Ask Salt&Light: How do I respect a boss whose behaviour isn’t Christ-like?

Ask Salt&Light gives our readers the opportunity to ask ministry staff and marketplace leaders questions about the practicalities of living out the Christian faith in the workplace.

Lee Ee Yang // April 9, 2018, 6:00 am


Photo by Dane Deaner on Unsplash

Dear Salt&Light, 

My boss says that he is a Christian, but his behaviour isn’t Christ-like. He has unreasonable demands, makes nasty comments, and he can be unethical. I’ve tried to speak to him about this, but he brushes it off as “part of work” and “just the way he speaks”. How should I approach this situation?

Eileen, 32, Business Development Manager 

Thank you for the question. I think many of us find ourselves in situations where we find our Christian boss’s behaviour stumbling.

Firstly, a quick comment that we all fall short of the glory of God and our bosses are no exception.

If we are looking for a perfect boss, we are certainly barking up the wrong tree, the same way sometimes we unrealistically look for a perfect pastor, a perfect spouse, a perfect friend.

There will be times where even our most trusted confidante may fail us, but the Lord exhorts us to forgive and take active steps to seek reconciliation with one another (Matthew 18:21-22).

I infer that one reason you may have difficulty obeying your boss is because you have lost respect for him. However, the apostle Paul in Ephesians 4:5-6 exhorts us to obey our earthly masters with deep respect and serve them as we would serve Christ. In fact, Paul goes on to say that we should strive to please them all the time, not only when they are looking.

How our bosses behave, and whether they are Christian or a non-believer, should not affect our attitude at work.

To be an effective Christian witness and a follower of Christ, we should be guided by an excellent spirit and strive to do the best we can.

The key to taking a stand is to do it in a respectful way that communicates a submissive heart, even when we cannot obey.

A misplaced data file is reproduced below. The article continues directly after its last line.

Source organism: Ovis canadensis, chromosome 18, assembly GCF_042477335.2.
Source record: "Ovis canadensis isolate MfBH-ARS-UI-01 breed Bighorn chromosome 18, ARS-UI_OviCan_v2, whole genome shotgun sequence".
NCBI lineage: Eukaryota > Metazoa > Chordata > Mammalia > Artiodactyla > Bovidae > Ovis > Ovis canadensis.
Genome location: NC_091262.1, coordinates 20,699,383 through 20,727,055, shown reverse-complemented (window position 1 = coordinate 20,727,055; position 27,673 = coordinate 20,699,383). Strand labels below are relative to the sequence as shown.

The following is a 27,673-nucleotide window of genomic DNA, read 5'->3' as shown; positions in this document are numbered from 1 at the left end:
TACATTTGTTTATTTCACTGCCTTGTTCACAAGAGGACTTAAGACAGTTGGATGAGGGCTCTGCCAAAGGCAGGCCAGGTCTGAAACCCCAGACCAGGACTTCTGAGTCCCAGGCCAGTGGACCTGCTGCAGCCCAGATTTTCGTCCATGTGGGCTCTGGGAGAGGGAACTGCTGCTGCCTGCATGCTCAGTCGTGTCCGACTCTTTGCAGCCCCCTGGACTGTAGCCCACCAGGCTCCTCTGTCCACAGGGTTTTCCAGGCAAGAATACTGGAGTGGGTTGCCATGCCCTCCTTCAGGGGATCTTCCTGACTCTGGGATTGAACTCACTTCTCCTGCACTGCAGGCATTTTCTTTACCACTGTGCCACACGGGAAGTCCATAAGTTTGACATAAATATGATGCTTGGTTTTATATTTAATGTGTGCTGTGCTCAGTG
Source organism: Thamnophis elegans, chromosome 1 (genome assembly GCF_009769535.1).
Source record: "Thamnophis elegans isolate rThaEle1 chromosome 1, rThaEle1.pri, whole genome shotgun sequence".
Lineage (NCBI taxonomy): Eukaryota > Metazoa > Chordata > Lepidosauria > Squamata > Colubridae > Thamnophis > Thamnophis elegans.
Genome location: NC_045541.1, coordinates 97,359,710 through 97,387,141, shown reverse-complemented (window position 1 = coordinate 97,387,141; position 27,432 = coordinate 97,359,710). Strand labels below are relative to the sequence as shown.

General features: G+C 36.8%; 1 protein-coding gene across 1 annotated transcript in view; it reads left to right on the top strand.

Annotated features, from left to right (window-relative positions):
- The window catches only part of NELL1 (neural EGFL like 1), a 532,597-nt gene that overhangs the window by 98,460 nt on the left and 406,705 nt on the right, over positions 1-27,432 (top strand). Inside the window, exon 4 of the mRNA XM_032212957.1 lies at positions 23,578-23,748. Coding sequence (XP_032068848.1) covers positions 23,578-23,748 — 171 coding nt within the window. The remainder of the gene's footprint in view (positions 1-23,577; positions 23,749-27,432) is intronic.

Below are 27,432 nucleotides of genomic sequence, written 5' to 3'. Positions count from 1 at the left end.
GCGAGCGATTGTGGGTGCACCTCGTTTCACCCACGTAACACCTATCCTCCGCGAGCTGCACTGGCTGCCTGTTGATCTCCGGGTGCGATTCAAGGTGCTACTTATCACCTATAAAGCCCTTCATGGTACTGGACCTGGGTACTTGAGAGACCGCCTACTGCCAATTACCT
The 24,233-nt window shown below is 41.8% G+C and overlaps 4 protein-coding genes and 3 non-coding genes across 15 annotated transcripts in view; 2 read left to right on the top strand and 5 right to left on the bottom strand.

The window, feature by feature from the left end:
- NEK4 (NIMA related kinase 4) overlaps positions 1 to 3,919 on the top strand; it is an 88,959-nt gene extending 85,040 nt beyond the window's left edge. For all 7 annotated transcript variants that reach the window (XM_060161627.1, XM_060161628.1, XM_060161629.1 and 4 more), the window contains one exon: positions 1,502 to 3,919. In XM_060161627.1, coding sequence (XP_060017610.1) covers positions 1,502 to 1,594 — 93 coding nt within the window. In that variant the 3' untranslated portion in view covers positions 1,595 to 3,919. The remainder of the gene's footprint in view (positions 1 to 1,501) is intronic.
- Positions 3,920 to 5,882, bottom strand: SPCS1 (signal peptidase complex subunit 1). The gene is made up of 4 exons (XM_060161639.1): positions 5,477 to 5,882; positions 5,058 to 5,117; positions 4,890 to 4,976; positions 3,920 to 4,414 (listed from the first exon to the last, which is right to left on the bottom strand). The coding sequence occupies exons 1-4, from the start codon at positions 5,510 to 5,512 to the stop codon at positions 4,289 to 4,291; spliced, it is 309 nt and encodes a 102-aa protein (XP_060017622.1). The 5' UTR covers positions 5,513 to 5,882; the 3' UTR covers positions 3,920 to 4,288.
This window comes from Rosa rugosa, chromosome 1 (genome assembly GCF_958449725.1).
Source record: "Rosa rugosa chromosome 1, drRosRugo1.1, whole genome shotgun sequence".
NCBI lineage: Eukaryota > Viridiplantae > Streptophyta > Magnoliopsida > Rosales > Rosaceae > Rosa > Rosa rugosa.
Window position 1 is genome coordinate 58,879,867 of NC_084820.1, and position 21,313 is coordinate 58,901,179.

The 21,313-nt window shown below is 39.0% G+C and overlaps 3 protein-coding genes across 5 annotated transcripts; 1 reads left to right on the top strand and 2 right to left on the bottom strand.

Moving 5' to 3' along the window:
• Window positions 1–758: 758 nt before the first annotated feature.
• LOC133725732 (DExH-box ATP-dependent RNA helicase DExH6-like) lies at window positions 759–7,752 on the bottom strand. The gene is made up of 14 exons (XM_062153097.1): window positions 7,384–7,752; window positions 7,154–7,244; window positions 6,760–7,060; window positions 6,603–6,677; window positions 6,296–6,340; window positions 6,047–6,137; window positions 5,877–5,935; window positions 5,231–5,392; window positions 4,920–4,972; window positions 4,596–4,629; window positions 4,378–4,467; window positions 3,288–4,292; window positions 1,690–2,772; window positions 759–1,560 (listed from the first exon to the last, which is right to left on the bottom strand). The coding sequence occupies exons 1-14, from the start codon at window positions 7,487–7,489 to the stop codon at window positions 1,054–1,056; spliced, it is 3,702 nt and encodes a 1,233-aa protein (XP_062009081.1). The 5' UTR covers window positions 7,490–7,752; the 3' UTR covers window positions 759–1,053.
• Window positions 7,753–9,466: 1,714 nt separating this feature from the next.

In fact, if as Christian workers we can lead by example, we will improve the culture in the workplace, and be a positive influence on our bosses.

There is an exception to obedience: If your boss tells you to do something unethical, something morally unacceptable, or against what the Bible teaches. For example, when a client calls in hoping to talk to a person in charge, your boss may tell you to lie and say that he is away when he is at his desk. 

Here, I would suggest telling your boss politely that you are not prepared to lie as this would compromise your Christian values. To a boss, I think it would speak volumes about the character of an employee who lives by a set of life principles and abides by them when times get tough. 

I believe you will likely earn the respect of your boss in the long run. But the key is to do it in a respectful way that communicates a submissive heart, even when we cannot obey. We have to be right not just in principle, but in posture as well. 

The other issue I notice is that you tried to talk to your boss about his “unchristian” behaviour at work. Most bosses should appreciate honest and authentic conversations – I encourage my team at work to give me developmental feedback as well. But perhaps it is the timing and the way feedback is given which often causes people to receive it negatively, defeating the purpose of the exercise. 

With regard to timing, Ecclesiastes 3 tells us that there is a time for everything. This means there is a time for constructive feedback as well, such as during the annual staff review. Feedback given in the heat of the moment, or when emotions are high often causes a fracturing of relationships to fracture. We need to guard against this.

The way feedback is given is also very important. Most of us perceive feedback as something negative, so we shy away from it. But feedback given constructively, together with affirmation on the things we appreciate about the person, can bring about tremendous growth in the individual and the organisation. 

 Personally, I would spend more time connecting with my boss and earning his trust, before giving feedback during the annual review. This connection would have reached the stage where I can be upfront as he trusts me. Again, the posture is just as important as the principle. 

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About the author

Lee Ee Yang

This week’s reply was provided by Lee Ee Yang, an elder at RiverLife Church, who pioneered the church’s Faith@Work marketplace ministry. He is also the managing director of law firm Covenant Chambers, whose areas of expertise includes civil and commercial litigation, employment law and estate planning.